The need for breathing spaces and recreation grounds is being forced upon the attention of practical men, who are learning to appreciate the fact that a city, in order to be a good labor-market, must provide for the health and pleasure of the great body of workers.
– Daniel H. Burnham and Edward H. Bennett Plan of Chicago, 1909
Burnham was right: the forest preserves’ health and our region’s economic health are linked. Research proves that natural green spaces can help our communities thrive by attracting residents and increasing property values. Green spaces and trails help tourism spending and investment stay at home and can reduce health care costs by offering free public outdoor exercise opportunities.
Just by being there, the preserves also provide our region with millions of dollars’ worth of free services. They clean and cool the air, purify the water and prevent flood damage and soil erosion.
The Forest Preserves’ leadership can help communities and businesses recognize and build on the economic advantages of having protected nature nearby. Visitors to the forest preserves are an important market for small businesses that appeal to trail users and other outdoor enthusiasts. And the kind of young talent that businesses and residential developers want to attract includes outdoor enthusiasts who appreciate nature-conscious building practices and easy access to trails. The Forest Preserves can collaborate on marketing campaigns with neighboring communities, combining nature attractions with small business growth.
Nature is good for business, and the Forest Preserves has an important contribution to make.
SHOW ME THE GOALS & PROGRESS
Communities will value the economic benefits of protected lands.
The Forest Preserves of Cook County were created to help our entire region prosper. As long ago as 1909, Daniel Burnham’s Plan of Chicago made an economic argument for protecting them.
GOAL 3 Priorities
BUILD THE ECONOMIC CASE FOR NATURE.
Document and publicize nature’s benefits
Complete ecosystem valuation
Chicago Wilderness will complete ecosystem valuation for five key indicators in 2016.
Complete an economic impact study
This study will be completed in January 2016.
Demonstrate value of restored habitats.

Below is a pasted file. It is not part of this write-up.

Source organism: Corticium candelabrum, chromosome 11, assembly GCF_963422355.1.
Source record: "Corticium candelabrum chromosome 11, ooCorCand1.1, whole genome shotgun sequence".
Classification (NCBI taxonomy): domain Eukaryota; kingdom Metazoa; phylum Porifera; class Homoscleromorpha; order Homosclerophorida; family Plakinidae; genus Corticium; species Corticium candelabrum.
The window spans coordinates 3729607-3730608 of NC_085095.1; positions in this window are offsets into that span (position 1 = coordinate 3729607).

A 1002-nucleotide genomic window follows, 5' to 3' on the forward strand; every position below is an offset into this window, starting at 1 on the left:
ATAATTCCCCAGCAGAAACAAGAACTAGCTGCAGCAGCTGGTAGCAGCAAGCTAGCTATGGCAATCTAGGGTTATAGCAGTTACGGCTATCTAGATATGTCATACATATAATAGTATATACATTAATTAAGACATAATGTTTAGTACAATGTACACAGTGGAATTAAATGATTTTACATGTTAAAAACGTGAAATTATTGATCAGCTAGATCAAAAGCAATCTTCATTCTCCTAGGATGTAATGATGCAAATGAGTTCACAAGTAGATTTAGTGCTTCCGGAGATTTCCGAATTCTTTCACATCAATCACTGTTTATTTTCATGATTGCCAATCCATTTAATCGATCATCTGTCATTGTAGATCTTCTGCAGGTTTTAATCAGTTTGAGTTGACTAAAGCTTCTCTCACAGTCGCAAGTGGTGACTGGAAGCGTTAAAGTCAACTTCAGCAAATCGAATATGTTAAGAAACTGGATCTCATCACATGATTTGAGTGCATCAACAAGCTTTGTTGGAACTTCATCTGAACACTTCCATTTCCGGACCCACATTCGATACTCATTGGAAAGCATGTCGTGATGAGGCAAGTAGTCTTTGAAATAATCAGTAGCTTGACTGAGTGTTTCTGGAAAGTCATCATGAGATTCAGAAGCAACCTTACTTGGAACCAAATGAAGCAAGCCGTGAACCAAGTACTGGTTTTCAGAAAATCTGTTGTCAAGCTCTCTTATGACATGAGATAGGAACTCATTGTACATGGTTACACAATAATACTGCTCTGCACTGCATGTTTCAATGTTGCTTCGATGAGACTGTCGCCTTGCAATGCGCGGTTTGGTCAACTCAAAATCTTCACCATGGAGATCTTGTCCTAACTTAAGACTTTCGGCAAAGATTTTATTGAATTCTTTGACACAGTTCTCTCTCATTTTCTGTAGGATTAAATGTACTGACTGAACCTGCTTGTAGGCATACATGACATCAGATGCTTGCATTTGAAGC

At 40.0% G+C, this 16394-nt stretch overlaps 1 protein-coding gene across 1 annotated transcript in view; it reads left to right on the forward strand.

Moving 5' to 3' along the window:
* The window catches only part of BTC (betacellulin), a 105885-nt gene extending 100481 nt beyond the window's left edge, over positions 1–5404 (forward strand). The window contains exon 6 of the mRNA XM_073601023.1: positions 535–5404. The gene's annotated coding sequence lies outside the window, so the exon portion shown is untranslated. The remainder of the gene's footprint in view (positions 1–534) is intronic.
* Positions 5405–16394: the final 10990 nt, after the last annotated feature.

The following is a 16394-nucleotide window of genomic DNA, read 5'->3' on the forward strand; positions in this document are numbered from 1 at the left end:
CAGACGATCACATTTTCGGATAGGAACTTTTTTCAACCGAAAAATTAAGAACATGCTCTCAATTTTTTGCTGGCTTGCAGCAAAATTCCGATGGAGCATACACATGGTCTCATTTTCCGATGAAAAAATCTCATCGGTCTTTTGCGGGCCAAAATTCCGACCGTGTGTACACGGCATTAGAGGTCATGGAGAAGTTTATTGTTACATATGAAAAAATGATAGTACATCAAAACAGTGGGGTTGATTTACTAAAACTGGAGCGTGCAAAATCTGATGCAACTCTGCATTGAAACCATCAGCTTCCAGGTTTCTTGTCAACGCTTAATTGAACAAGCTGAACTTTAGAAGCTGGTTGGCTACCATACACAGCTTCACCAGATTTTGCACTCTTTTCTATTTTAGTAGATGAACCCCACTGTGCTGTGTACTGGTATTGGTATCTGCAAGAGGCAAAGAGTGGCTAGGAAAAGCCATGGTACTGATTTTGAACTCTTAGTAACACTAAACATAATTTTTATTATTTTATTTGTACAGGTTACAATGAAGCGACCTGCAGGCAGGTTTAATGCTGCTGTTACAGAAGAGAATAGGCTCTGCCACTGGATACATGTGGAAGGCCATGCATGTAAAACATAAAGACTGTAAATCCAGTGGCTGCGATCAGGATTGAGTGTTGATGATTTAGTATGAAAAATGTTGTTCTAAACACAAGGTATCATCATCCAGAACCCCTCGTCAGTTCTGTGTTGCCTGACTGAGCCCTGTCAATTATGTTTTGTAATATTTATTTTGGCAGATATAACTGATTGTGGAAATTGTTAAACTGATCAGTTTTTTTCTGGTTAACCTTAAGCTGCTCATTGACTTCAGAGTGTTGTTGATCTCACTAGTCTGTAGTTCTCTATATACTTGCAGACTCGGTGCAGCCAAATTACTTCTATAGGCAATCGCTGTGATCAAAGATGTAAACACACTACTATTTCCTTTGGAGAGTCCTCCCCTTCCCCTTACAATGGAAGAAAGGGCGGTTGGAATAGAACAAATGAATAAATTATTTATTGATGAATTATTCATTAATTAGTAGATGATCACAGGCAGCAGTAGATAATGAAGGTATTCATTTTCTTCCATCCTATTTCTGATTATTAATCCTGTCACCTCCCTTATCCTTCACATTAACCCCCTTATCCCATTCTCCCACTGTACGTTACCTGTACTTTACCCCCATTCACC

This study, developed by Openlands, will be completed in 2016.
ENCOURAGE NATURE-COMPATIBLE BUSINESS DEVELOPMENT.
Facilitate investment in nature-compatible businesses
Establish two new nature compatible businesses adjacent to preserves
A pilot economic development study for Busse Woods will be completed in 2016.
MARKET THE FOREST PRESERVES AS AN ICONIC ELEMENT OF METROPOLITAN CHICAGO.
Collaboratively market region’s natural areas
Develop and launch joint marketing strategy with the Brookfield Zoo the Chicago Botanic Garden
Collaborative efforts are underway and in 2016, new strategies will be piloted to reach like-minded audiences to raise awareness of the Forest Preserves.
A CONVERSATION OF THE FUTURE
Imagine a young couple with their realtor discussing the benefits of living close to the forest preserves and the new nature-related businesses that will be in place 25 years from now.
“Quite a view, isn’t it? The current owners say it’s even more spectacular when the leaves turn.”
“Yes, but what about when the next development goes up? We’ll be stuck looking at somebody’s fence, or the back of a strip mall.”
“Not here. That land’s all protected. And when the Forest Preserves finishes restoring it, they’ll probably apply to have it dedicated as an Illinois Nature Preserve. That’ll be a permanent addition to this property’s value.”
“That’s what we’ve been looking for—a place that has some trees nearby. How hard is it to get around here by bike?”
“Well, the municipality planned their bike trails to take advantage of the preserves’ trail system, so they’re connected all over this part of the county. A lot of people here actually commute by bike. There’s even a good bicycle repair store down by the post office.”
“Listen to those birds! Are you sure those chirps aren’t just coming from your phone?”
“No, that’s the real deal, I promise! This place is famous for birds—a lot of tourists come out to see them. The little cafes around here do good business selling picnic lunches to go. We could go grab one, if you wanted, and visit the Birding Center. It’s pretty interesting.”
“Let’s do that. It sounds like this neighborhood deserves a closer look.”